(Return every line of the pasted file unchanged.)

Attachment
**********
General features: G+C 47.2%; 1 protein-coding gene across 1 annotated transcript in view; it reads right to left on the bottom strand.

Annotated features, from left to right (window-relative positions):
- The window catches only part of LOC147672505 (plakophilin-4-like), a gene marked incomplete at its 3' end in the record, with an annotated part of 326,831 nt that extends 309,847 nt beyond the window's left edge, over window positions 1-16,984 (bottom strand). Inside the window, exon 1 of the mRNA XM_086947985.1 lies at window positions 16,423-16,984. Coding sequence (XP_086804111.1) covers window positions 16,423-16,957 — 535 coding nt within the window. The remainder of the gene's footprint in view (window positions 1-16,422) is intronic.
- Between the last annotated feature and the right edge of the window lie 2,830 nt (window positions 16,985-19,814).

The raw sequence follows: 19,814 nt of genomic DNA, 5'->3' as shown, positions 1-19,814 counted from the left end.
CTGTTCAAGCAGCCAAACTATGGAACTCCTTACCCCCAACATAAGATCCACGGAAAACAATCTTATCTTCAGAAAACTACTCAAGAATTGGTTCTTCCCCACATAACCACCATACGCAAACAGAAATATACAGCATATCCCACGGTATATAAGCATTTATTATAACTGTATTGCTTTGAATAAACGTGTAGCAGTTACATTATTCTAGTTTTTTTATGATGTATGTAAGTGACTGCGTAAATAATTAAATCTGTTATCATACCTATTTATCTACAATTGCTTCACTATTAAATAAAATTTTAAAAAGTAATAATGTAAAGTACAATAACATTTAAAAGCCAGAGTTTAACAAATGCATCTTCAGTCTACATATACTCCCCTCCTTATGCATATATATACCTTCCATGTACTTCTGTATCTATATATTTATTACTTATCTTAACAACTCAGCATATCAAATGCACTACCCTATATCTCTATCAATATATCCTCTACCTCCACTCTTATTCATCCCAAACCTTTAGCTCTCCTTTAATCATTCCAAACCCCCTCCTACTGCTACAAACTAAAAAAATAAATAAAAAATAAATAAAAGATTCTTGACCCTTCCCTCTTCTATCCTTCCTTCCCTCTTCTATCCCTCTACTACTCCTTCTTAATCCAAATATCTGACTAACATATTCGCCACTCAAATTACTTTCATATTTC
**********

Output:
General features: G+C 47.2%; 1 protein-coding gene across 1 annotated transcript in view; it reads right to left on the bottom strand.

Annotated features, from left to right (window-relative positions):
- The window catches only part of LOC147672505 (plakophilin-4-like), a gene marked incomplete at its 3' end in the record, with an annotated part of 326,831 nt that extends 309,847 nt beyond the window's left edge, over window positions 1-16,984 (bottom strand). Inside the window, exon 1 of the mRNA XM_086947985.1 lies at window positions 16,423-16,984. Coding sequence (XP_086804111.1) covers window positions 16,423-16,957 — 535 coding nt within the window. The remainder of the gene's footprint in view (window positions 1-16,422) is intronic.
- Between the last annotated feature and the right edge of the window lie 2,830 nt (window positions 16,985-19,814).

The raw sequence follows: 19,814 nt of genomic DNA, 5'->3' as shown, positions 1-19,814 counted from the left end.
CTGTTCAAGCAGCCAAACTATGGAACTCCTTACCCCCAACATAAGATCCACGGAAAACAATCTTATCTTCAGAAAACTACTCAAGAATTGGTTCTTCCCCACATAACCACCATACGCAAACAGAAATATACAGCATATCCCACGGTATATAAGCATTTATTATAACTGTATTGCTTTGAATAAACGTGTAGCAGTTACATTATTCTAGTTTTTTTATGATGTATGTAAGTGACTGCGTAAATAATTAAATCTGTTATCATACCTATTTATCTACAATTGCTTCACTATTAAATAAAATTTTAAAAAGTAATAATGTAAAGTACAATAACATTTAAAAGCCAGAGTTTAACAAATGCATCTTCAGTCTACATATACTCCCCTCCTTATGCATATATATACCTTCCATGTACTTCTGTATCTATATATTTATTACTTATCTTAACAACTCAGCATATCAAATGCACTACCCTATATCTCTATCAATATATCCTCTACCTCCACTCTTATTCATCCCAAACCTTTAGCTCTCCTTTAATCATTCCAAACCCCCTCCTACTGCTACAAACTAAAAAAATAAATAAAAAATAAATAAAAGATTCTTGACCCTTCCCTCTTCTATCCTTCCTTCCCTCTTCTATCCCTCTACTACTCCTTCTTAATCCAAATATCTGACTAACATATTCGCCACTCAAATTACTTTCATATTTC